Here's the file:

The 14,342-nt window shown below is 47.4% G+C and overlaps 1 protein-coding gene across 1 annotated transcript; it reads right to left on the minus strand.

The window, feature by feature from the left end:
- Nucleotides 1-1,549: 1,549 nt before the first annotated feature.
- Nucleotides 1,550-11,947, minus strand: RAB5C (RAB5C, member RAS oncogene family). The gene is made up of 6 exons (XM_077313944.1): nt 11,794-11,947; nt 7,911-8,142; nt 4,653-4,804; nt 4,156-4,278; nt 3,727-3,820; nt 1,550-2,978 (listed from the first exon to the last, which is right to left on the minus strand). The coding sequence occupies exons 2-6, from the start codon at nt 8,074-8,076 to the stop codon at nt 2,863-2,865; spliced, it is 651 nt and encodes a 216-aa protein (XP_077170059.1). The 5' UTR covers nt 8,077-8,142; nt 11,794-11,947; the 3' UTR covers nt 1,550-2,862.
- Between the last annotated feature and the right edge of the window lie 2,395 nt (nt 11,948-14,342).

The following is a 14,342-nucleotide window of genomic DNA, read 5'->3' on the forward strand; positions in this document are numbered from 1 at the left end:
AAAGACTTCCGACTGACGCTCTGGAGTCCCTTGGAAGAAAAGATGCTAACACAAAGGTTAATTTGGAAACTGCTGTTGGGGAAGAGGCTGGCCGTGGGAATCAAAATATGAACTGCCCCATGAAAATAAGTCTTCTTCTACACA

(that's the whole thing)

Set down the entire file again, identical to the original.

The 14,342-nt window shown below is 47.4% G+C and overlaps 1 protein-coding gene across 1 annotated transcript; it reads right to left on the minus strand.

The window, feature by feature from the left end:
- Nucleotides 1-1,549: 1,549 nt before the first annotated feature.
- Nucleotides 1,550-11,947, minus strand: RAB5C (RAB5C, member RAS oncogene family). The gene is made up of 6 exons (XM_077313944.1): nt 11,794-11,947; nt 7,911-8,142; nt 4,653-4,804; nt 4,156-4,278; nt 3,727-3,820; nt 1,550-2,978 (listed from the first exon to the last, which is right to left on the minus strand). The coding sequence occupies exons 2-6, from the start codon at nt 8,074-8,076 to the stop codon at nt 2,863-2,865; spliced, it is 651 nt and encodes a 216-aa protein (XP_077170059.1). The 5' UTR covers nt 8,077-8,142; nt 11,794-11,947; the 3' UTR covers nt 1,550-2,862.
- Between the last annotated feature and the right edge of the window lie 2,395 nt (nt 11,948-14,342).

The following is a 14,342-nucleotide window of genomic DNA, read 5'->3' on the forward strand; positions in this document are numbered from 1 at the left end:
AAAGACTTCCGACTGACGCTCTGGAGTCCCTTGGAAGAAAAGATGCTAACACAAAGGTTAATTTGGAAACTGCTGTTGGGGAAGAGGCTGGCCGTGGGAATCAAAATATGAACTGCCCCATGAAAATAAGTCTTCTTCTACACA